Jack Samad is producer of "Sex & Young America" and senior vice president of Internet Safety and Strategic Partnerships. He says the RAND study "flies in the face" of those who claim what people watch does not affect their behavior.

Samad believes the study should not only raise awareness for parents and teens, but should also highlight the need for greater media responsibility. "While parents certainly need to be willing to be the bad guys and monitor their kids' TV viewing," he says, "this also should be a loud wake-up call for the broadcast and cable industries to offer programming that won't send kids the message that sex with anybody at any time is free of consequences."

Rick Schatz, president and CEO of the National Coalition for the Protection of Children and Families, agrees that the media has not done enough to educate young people about these life-damaging and often potentially life-threatening consequences. Early sexual activity on the part of teenagers, he points out, can lead to such problems as "sexually transmitted diseases and teen pregnancies -- not to mention unseen emotional damage."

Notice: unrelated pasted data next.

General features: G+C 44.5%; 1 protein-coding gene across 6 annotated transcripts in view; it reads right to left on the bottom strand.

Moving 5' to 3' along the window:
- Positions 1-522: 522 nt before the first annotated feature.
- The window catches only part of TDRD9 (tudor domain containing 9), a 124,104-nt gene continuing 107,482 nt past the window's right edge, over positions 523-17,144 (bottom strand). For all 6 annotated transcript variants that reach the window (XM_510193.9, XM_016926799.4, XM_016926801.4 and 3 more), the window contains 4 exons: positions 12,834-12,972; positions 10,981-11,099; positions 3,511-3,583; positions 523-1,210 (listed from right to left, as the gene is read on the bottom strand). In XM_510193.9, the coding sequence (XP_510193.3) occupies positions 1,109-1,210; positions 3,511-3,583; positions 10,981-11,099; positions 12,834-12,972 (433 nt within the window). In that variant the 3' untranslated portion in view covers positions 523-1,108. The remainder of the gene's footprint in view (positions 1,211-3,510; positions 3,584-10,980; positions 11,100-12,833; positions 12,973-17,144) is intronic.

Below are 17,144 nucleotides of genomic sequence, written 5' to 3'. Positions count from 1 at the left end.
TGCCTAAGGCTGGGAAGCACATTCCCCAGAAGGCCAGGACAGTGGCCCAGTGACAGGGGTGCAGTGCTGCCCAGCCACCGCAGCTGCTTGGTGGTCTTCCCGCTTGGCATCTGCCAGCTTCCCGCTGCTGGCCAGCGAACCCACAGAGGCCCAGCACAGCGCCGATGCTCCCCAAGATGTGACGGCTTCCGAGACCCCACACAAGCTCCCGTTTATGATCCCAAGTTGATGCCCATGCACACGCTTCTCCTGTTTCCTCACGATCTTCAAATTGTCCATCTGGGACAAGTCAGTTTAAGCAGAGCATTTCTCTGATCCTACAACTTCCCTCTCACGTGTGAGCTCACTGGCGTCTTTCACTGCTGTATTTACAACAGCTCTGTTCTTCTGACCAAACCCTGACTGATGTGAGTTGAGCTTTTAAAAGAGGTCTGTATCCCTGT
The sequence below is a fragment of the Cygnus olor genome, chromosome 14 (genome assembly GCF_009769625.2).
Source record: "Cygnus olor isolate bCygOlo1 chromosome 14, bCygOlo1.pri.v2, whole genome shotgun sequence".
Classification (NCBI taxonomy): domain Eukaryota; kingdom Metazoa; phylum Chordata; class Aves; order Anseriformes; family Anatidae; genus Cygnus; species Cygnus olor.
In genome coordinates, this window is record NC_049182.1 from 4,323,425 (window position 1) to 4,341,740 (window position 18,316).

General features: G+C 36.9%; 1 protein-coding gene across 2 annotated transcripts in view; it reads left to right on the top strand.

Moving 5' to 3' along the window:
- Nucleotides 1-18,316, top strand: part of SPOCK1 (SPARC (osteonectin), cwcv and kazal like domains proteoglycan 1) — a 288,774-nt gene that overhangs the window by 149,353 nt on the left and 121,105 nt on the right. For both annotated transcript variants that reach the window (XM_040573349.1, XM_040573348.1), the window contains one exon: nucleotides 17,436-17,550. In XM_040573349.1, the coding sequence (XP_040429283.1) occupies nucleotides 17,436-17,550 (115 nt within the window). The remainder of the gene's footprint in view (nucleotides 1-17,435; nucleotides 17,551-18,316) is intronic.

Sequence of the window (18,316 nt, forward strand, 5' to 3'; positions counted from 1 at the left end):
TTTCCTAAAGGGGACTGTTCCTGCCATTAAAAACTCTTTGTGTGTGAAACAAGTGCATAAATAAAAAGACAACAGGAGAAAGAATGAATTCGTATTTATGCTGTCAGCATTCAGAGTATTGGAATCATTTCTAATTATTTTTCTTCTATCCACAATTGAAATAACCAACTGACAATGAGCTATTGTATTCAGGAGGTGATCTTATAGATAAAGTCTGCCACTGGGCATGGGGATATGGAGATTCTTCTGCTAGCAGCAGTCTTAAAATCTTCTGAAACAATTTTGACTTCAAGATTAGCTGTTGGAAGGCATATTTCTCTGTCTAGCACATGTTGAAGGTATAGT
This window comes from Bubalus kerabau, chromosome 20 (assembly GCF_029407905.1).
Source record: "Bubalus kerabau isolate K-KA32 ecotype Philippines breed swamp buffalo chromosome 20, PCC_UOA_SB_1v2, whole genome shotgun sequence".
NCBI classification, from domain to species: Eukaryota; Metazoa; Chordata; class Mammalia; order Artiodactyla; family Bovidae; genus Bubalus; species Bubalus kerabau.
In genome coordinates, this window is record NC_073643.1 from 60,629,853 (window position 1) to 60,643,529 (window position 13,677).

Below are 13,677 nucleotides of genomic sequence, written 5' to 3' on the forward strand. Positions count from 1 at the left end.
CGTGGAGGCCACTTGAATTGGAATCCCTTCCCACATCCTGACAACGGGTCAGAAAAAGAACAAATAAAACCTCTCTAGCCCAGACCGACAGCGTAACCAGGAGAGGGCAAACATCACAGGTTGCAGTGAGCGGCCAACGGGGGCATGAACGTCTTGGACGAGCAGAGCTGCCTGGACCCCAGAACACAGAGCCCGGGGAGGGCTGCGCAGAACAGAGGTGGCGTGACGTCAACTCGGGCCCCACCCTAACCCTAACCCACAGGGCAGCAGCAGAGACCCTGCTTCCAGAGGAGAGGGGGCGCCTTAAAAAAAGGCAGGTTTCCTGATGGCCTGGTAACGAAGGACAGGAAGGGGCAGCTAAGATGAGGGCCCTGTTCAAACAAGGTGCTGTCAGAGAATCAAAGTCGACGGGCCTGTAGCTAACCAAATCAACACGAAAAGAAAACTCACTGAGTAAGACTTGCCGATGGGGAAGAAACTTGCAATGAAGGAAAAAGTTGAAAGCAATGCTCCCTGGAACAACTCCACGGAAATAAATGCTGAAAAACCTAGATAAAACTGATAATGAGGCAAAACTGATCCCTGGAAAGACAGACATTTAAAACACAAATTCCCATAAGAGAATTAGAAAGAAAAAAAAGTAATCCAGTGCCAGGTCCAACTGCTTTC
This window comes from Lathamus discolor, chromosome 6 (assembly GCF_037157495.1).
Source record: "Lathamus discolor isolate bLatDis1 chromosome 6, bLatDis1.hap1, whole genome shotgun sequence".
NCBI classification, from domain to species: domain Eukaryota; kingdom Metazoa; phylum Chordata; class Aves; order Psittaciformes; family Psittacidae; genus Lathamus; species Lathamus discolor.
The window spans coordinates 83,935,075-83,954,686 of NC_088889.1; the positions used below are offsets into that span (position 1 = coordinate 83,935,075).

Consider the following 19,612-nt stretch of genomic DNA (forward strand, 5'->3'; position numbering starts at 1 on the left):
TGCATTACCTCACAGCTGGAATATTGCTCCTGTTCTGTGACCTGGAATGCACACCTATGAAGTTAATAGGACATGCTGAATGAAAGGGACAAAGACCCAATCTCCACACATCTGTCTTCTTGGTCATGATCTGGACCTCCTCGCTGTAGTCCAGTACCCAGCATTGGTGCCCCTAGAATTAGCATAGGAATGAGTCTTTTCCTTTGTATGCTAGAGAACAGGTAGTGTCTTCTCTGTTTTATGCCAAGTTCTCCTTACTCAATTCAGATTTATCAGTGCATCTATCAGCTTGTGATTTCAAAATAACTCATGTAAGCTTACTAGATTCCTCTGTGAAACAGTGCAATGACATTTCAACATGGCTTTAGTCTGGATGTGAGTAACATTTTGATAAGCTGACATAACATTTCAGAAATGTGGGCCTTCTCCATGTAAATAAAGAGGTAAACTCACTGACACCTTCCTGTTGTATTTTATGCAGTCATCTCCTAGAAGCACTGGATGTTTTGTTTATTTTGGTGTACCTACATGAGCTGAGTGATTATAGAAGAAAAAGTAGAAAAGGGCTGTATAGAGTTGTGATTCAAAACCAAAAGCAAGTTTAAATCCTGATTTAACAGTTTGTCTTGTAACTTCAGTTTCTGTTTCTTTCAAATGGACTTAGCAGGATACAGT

Schatz encourages mothers and fathers to help their children think critically about what they watch on TV. By being involved and proactive, he notes that "parents can actually play an important role in helping prevent their kids from making some bad choices."

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The survey results, as published in Pediatrics, are available online at http://pediatrics.aappublications.org/cgi/content/full/114/3/e280.

RAND Corporation (http://www.rand.org)
National Coalition for the Protection of Children and Families (http://www.nationalcoalition.org)


© 2004 Agapen Press.